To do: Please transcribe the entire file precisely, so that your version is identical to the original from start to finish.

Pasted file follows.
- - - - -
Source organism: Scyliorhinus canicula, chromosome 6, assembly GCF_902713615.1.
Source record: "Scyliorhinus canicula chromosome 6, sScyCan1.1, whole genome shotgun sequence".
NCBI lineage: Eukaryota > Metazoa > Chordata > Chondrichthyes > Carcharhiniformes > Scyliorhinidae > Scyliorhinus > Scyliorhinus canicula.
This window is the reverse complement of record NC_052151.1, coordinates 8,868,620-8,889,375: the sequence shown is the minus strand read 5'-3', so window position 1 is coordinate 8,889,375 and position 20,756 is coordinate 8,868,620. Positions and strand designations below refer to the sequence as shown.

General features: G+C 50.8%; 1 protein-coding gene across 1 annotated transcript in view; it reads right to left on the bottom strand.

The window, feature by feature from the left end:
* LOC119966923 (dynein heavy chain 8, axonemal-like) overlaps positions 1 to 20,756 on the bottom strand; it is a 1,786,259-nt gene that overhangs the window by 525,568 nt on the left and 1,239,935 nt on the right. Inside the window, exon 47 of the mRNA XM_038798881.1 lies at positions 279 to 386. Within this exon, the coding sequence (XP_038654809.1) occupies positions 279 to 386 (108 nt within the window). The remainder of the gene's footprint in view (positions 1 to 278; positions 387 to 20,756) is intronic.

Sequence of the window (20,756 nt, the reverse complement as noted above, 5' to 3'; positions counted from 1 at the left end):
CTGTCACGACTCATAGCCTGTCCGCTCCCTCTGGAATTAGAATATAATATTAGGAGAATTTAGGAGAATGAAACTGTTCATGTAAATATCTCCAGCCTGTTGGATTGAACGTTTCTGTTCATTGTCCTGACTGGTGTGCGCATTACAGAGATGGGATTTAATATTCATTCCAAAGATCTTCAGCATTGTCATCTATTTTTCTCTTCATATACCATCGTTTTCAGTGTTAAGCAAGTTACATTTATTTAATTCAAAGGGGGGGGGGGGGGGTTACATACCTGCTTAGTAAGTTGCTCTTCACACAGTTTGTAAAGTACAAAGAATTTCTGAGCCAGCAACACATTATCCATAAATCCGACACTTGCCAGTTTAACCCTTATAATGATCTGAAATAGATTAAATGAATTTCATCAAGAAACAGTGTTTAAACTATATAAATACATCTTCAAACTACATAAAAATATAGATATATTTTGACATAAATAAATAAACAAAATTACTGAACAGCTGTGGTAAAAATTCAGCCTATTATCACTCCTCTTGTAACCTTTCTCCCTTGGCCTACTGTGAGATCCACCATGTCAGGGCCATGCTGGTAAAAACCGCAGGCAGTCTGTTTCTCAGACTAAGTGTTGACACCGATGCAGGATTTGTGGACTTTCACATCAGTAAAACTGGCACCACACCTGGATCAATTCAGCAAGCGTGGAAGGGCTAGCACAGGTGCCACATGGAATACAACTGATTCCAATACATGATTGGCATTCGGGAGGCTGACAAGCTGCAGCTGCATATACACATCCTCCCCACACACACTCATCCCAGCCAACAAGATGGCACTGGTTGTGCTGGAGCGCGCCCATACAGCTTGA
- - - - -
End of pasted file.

Source organism: Scyliorhinus canicula, chromosome 6, assembly GCF_902713615.1.
Source record: "Scyliorhinus canicula chromosome 6, sScyCan1.1, whole genome shotgun sequence".
NCBI lineage: Eukaryota > Metazoa > Chordata > Chondrichthyes > Carcharhiniformes > Scyliorhinidae > Scyliorhinus > Scyliorhinus canicula.
This window is the reverse complement of record NC_052151.1, coordinates 8,868,620-8,889,375: the sequence shown is the minus strand read 5'-3', so window position 1 is coordinate 8,889,375 and position 20,756 is coordinate 8,868,620. Positions and strand designations below refer to the sequence as shown.

General features: G+C 50.8%; 1 protein-coding gene across 1 annotated transcript in view; it reads right to left on the bottom strand.

The window, feature by feature from the left end:
* LOC119966923 (dynein heavy chain 8, axonemal-like) overlaps positions 1 to 20,756 on the bottom strand; it is a 1,786,259-nt gene that overhangs the window by 525,568 nt on the left and 1,239,935 nt on the right. Inside the window, exon 47 of the mRNA XM_038798881.1 lies at positions 279 to 386. Within this exon, the coding sequence (XP_038654809.1) occupies positions 279 to 386 (108 nt within the window). The remainder of the gene's footprint in view (positions 1 to 278; positions 387 to 20,756) is intronic.

Sequence of the window (20,756 nt, the reverse complement as noted above, 5' to 3'; positions counted from 1 at the left end):
CTGTCACGACTCATAGCCTGTCCGCTCCCTCTGGAATTAGAATATAATATTAGGAGAATTTAGGAGAATGAAACTGTTCATGTAAATATCTCCAGCCTGTTGGATTGAACGTTTCTGTTCATTGTCCTGACTGGTGTGCGCATTACAGAGATGGGATTTAATATTCATTCCAAAGATCTTCAGCATTGTCATCTATTTTTCTCTTCATATACCATCGTTTTCAGTGTTAAGCAAGTTACATTTATTTAATTCAAAGGGGGGGGGGGGGGGTTACATACCTGCTTAGTAAGTTGCTCTTCACACAGTTTGTAAAGTACAAAGAATTTCTGAGCCAGCAACACATTATCCATAAATCCGACACTTGCCAGTTTAACCCTTATAATGATCTGAAATAGATTAAATGAATTTCATCAAGAAACAGTGTTTAAACTATATAAATACATCTTCAAACTACATAAAAATATAGATATATTTTGACATAAATAAATAAACAAAATTACTGAACAGCTGTGGTAAAAATTCAGCCTATTATCACTCCTCTTGTAACCTTTCTCCCTTGGCCTACTGTGAGATCCACCATGTCAGGGCCATGCTGGTAAAAACCGCAGGCAGTCTGTTTCTCAGACTAAGTGTTGACACCGATGCAGGATTTGTGGACTTTCACATCAGTAAAACTGGCACCACACCTGGATCAATTCAGCAAGCGTGGAAGGGCTAGCACAGGTGCCACATGGAATACAACTGATTCCAATACATGATTGGCATTCGGGAGGCTGACAAGCTGCAGCTGCATATACACATCCTCCCCACACACACTCATCCCAGCCAACAAGATGGCACTGGTTGTGCTGGAGCGCGCCCATACAGCTTGA